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process he said, listen, he says, i work with spreadsheets a lot. it's a great additional tool. i work long days, go to the gym and go out on a couple mid-week dates and get home late, how am i going to remember them? i'm not. you know what, alicia, i'm going to put my children on spreadsheets. how much i love them that day, what i felt about their behavior. a great tracking tool for people you're emotionally supposed to be connecting with. >> i'm relieved there weren't more graphic categories. >> he was quite nice, really. >> she must have been one of the 7.5 because if she was one of the 10s. you make more enemies than friends with this thing. >> did you share yours? >> why would you put it on a computer? why would you digs tize it? the november election could be more interesting than anybody expects with new polling insight into just how tight that
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[ major nutrition ] ensure. nutrition in charge! welcome back, everybody. we now know the names of two of the secret service agents that are involved in the colombia prostitution scandal. both are senior supervisors and both have launched their jobs. he posted this picture on his facebook page and in the comments section, he said i was really checking her out fia know what i mean. he is married with an adult son. didn't escape the attention of the former alaska governor. >> this agent who was kind of ridiculous there in posting pictures and comments about checking someone out.
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well, check this out, body guard, you're fired and i hope his wife send him to the doghouse. >> chaney retired under pressure this week and the other agent ousted greg stokes. more firings expected at the secret service as early as today. former secret service agent who served on president clinton's presidential detail team and also the founder and president of insight security. it's nice to see you. one of the first things i thought, i was surprised secret service agents were allowed to have facebook pages that would include pictures of people they were guarding. that seemed very strange to me. is it typical? >> i think it's as typical as the changing nature of social media. secret service agents have regular lives and, certainly, as with younger agents, difficult to deny them the opportunity to participate in social media. >> you could, really. i am not allowed to have a personal facebook page that is different than my work facebook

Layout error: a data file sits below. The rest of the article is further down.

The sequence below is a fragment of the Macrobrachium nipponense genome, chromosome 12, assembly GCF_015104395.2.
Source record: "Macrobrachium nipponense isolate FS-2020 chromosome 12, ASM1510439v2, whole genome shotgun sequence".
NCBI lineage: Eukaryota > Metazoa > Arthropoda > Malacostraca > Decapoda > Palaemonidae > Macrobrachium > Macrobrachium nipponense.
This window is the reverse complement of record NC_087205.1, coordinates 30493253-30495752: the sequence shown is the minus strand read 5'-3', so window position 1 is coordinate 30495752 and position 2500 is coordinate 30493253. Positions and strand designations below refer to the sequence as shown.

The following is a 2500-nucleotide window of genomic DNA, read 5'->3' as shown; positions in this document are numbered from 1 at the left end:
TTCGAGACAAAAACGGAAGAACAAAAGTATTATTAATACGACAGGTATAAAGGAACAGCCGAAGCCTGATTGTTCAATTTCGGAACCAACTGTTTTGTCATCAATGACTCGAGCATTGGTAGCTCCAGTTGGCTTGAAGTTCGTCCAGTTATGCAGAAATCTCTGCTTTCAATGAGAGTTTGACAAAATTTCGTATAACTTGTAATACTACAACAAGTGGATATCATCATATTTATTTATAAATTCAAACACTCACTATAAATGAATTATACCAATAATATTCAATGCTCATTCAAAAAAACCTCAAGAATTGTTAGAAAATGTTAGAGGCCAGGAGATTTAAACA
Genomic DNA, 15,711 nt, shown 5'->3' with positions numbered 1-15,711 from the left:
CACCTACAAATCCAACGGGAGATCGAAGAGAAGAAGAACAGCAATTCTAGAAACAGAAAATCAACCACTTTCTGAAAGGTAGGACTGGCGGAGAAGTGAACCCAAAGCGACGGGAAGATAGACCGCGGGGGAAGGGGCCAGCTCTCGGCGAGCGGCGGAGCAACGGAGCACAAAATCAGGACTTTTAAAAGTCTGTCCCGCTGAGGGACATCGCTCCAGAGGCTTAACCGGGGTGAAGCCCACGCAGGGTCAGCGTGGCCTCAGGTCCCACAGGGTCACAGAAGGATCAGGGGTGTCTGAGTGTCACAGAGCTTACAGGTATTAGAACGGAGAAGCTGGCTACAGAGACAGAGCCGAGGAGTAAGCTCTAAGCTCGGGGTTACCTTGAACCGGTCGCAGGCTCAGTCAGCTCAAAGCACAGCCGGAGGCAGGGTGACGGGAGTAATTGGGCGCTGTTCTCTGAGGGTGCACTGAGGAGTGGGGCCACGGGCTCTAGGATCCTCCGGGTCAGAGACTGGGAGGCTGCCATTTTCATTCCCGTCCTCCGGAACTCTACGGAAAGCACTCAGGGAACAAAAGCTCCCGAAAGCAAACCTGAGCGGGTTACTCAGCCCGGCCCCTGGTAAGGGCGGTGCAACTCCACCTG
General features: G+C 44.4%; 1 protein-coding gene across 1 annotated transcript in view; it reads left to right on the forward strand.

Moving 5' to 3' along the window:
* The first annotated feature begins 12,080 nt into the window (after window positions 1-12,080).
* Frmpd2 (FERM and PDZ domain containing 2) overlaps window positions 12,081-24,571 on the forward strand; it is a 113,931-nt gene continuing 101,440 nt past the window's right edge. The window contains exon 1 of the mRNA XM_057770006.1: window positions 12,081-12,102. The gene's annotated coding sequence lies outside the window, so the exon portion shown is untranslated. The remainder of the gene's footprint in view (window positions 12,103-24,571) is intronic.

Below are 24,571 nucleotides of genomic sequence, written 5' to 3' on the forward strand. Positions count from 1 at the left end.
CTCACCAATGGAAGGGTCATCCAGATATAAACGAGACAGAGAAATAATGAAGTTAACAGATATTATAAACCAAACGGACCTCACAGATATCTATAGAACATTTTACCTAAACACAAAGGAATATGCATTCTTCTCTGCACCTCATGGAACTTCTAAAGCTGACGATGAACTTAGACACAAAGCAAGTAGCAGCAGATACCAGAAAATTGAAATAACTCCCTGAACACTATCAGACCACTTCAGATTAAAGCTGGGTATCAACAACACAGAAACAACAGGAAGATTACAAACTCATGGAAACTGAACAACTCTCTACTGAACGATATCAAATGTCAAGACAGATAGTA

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page. there is a rule that says you exist here at work -- >> i don't think we'll have work facebook pages in the secret service. >> the point is well taken. i think we think of the secret service different than other employees. it's surprising where he has a facebook page to carry work over. >> well, secret service agents have an enormous amount of responsibility and they carry that responsibility 24 hours a day and they do have a very focused mission on protecting the secret service protectees. it's different from a different position where you turn it on and turn it off. >> let's talk about the resignations. here's what peter king said as he was talking about more secret service agents leaving. look. >> you will have more employees leaving. either today or tomorrow. exact number i don't know. i expect more employees to leave the secret service.
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>> can you talk to me a little bit about the process. why are we getting these resignations or ousting one or two at a time, as opposed to at the end of an investigation they determined x number of people are now out? >> i think the story here is really this is an unprecedented focus for the secret service that immediately when these issues arose, the secret service jumped on this investigation devoted an enormous amount of resources. believe me, nothing more important at secret service headquarters than getting to the bottom of this and resolving this. that is the type of approach you've seen since the beginning of the revelations of these events. >> ted nugent has been interviewed by the secret service now. he wrote an op-ed and one of the rare people who had his secret service interview and then went right to write the op-ed, i'll read a little bit for you. i have personally never been prouder. if my daily activities and simple statements of truth and logic could cause a bizarre
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overreaction by so many, i need no more evidence that i am on the right track. when doing god's work the devils go bauon zoe. so be it, i stand by my statements. the line is drawn in the american sand. i stand with patriots -- it goes on and on. do you think his visits merited a visit by the secret service? >> no doubt. they are taken incredibly serious the statement of anyone who has made a threat or potential threat against the president. being interviewed by the secret service doesn't mean you're being harassed or arrested or going under surveillance. someone is coming by and trying to understand the nature of the things that you said. considering how incredibly important the mission of the secret service is, that's a very valuable function and this comment like hundreds of others, and every day people are calling -- >> it's the one comment, right, if president obama is re-elected i will either be dead or in jail. >> by this time next year.